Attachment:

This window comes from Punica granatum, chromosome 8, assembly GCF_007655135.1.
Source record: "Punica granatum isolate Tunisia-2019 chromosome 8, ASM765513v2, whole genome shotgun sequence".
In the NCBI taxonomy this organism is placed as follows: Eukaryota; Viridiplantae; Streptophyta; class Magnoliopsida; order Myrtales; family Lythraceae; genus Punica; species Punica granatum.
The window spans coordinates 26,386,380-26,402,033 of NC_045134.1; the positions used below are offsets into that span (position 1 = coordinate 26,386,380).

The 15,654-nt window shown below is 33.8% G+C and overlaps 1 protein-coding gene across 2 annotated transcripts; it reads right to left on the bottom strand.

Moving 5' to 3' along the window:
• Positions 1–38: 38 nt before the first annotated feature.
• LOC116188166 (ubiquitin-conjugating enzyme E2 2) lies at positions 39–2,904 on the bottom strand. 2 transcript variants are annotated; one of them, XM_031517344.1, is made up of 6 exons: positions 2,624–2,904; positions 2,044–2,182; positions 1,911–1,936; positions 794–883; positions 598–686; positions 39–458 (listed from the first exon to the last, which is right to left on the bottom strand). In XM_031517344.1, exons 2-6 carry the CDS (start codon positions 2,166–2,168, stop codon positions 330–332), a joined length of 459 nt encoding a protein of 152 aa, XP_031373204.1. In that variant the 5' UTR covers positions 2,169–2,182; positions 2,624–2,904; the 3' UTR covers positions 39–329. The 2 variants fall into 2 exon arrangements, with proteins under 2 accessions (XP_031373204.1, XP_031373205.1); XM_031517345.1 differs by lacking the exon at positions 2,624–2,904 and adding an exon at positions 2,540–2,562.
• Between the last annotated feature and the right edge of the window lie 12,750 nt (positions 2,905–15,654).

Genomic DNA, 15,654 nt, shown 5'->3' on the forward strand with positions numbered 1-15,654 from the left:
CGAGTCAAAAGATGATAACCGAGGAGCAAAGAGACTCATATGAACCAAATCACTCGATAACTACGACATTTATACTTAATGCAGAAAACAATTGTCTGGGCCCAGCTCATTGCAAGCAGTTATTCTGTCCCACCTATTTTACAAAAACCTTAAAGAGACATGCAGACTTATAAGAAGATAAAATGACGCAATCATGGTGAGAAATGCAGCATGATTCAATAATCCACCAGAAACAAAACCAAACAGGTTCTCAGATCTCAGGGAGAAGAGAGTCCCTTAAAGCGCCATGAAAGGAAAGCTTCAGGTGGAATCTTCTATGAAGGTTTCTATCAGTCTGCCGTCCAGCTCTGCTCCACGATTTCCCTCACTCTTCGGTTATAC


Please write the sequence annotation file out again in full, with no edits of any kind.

This window comes from Punica granatum, chromosome 8, assembly GCF_007655135.1.
Source record: "Punica granatum isolate Tunisia-2019 chromosome 8, ASM765513v2, whole genome shotgun sequence".
In the NCBI taxonomy this organism is placed as follows: Eukaryota; Viridiplantae; Streptophyta; class Magnoliopsida; order Myrtales; family Lythraceae; genus Punica; species Punica granatum.
The window spans coordinates 26,386,380-26,402,033 of NC_045134.1; the positions used below are offsets into that span (position 1 = coordinate 26,386,380).

The 15,654-nt window shown below is 33.8% G+C and overlaps 1 protein-coding gene across 2 annotated transcripts; it reads right to left on the bottom strand.

Moving 5' to 3' along the window:
• Positions 1–38: 38 nt before the first annotated feature.
• LOC116188166 (ubiquitin-conjugating enzyme E2 2) lies at positions 39–2,904 on the bottom strand. 2 transcript variants are annotated; one of them, XM_031517344.1, is made up of 6 exons: positions 2,624–2,904; positions 2,044–2,182; positions 1,911–1,936; positions 794–883; positions 598–686; positions 39–458 (listed from the first exon to the last, which is right to left on the bottom strand). In XM_031517344.1, exons 2-6 carry the CDS (start codon positions 2,166–2,168, stop codon positions 330–332), a joined length of 459 nt encoding a protein of 152 aa, XP_031373204.1. In that variant the 5' UTR covers positions 2,169–2,182; positions 2,624–2,904; the 3' UTR covers positions 39–329. The 2 variants fall into 2 exon arrangements, with proteins under 2 accessions (XP_031373204.1, XP_031373205.1); XM_031517345.1 differs by lacking the exon at positions 2,624–2,904 and adding an exon at positions 2,540–2,562.
• Between the last annotated feature and the right edge of the window lie 12,750 nt (positions 2,905–15,654).

Genomic DNA, 15,654 nt, shown 5'->3' on the forward strand with positions numbered 1-15,654 from the left:
CGAGTCAAAAGATGATAACCGAGGAGCAAAGAGACTCATATGAACCAAATCACTCGATAACTACGACATTTATACTTAATGCAGAAAACAATTGTCTGGGCCCAGCTCATTGCAAGCAGTTATTCTGTCCCACCTATTTTACAAAAACCTTAAAGAGACATGCAGACTTATAAGAAGATAAAATGACGCAATCATGGTGAGAAATGCAGCATGATTCAATAATCCACCAGAAACAAAACCAAACAGGTTCTCAGATCTCAGGGAGAAGAGAGTCCCTTAAAGCGCCATGAAAGGAAAGCTTCAGGTGGAATCTTCTATGAAGGTTTCTATCAGTCTGCCGTCCAGCTCTGCTCCACGATTTCCCTCACTCTTCGGTTATAC